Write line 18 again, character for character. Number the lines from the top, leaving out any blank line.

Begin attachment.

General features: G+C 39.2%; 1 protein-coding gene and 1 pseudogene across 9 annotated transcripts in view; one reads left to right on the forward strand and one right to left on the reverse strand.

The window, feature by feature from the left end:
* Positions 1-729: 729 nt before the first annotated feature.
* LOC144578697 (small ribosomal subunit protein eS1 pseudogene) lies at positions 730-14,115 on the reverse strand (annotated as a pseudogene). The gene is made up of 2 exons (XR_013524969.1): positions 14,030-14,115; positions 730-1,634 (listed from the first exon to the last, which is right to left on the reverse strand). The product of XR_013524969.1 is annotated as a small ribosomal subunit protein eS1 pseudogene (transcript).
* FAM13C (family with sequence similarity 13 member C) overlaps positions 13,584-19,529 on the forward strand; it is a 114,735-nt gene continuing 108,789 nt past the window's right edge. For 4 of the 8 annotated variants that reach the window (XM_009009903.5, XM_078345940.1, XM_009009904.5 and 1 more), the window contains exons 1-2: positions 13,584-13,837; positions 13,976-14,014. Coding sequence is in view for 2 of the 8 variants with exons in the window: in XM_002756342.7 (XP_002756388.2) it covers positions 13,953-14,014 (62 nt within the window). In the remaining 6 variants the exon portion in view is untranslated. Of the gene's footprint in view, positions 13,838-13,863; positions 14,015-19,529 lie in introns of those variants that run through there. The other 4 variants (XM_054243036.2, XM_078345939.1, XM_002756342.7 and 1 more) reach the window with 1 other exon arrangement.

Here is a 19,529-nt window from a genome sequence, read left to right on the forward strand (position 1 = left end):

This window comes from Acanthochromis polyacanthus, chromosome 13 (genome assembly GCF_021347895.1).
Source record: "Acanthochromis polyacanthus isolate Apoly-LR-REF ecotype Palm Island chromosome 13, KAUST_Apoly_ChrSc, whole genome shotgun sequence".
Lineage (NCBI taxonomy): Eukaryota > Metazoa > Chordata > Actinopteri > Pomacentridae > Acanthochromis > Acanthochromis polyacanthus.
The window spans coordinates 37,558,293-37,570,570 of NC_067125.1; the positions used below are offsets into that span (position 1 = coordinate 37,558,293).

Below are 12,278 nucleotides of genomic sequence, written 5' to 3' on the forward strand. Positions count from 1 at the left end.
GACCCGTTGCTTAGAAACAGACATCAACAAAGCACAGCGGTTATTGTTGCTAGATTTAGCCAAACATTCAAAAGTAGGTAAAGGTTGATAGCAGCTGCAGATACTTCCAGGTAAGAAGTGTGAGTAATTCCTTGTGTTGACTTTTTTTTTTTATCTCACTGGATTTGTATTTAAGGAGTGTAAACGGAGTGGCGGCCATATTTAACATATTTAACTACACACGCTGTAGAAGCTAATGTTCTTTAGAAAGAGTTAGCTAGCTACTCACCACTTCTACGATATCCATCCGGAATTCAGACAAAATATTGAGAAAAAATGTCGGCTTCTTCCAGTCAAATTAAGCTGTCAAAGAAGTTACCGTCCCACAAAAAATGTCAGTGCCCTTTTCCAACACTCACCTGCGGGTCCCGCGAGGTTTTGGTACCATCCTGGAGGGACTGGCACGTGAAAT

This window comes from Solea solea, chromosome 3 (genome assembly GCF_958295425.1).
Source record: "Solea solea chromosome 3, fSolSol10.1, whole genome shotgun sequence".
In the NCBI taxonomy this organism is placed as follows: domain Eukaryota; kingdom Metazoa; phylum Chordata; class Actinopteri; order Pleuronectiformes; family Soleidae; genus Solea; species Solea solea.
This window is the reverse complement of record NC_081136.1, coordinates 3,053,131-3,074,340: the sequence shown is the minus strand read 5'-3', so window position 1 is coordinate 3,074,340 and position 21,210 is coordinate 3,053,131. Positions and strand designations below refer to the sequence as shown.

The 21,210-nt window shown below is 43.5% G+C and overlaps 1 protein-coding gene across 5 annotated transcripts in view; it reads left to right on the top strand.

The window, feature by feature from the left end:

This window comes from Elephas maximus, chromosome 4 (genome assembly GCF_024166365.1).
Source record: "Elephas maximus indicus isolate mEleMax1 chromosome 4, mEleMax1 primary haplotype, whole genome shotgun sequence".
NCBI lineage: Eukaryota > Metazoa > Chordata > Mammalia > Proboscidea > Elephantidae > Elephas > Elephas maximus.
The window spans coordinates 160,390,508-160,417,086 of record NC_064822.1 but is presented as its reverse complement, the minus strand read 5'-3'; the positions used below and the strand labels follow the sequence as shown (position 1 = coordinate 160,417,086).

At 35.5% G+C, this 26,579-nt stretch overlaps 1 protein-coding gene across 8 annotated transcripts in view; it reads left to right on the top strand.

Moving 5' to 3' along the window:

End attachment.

The window, feature by feature from the left end: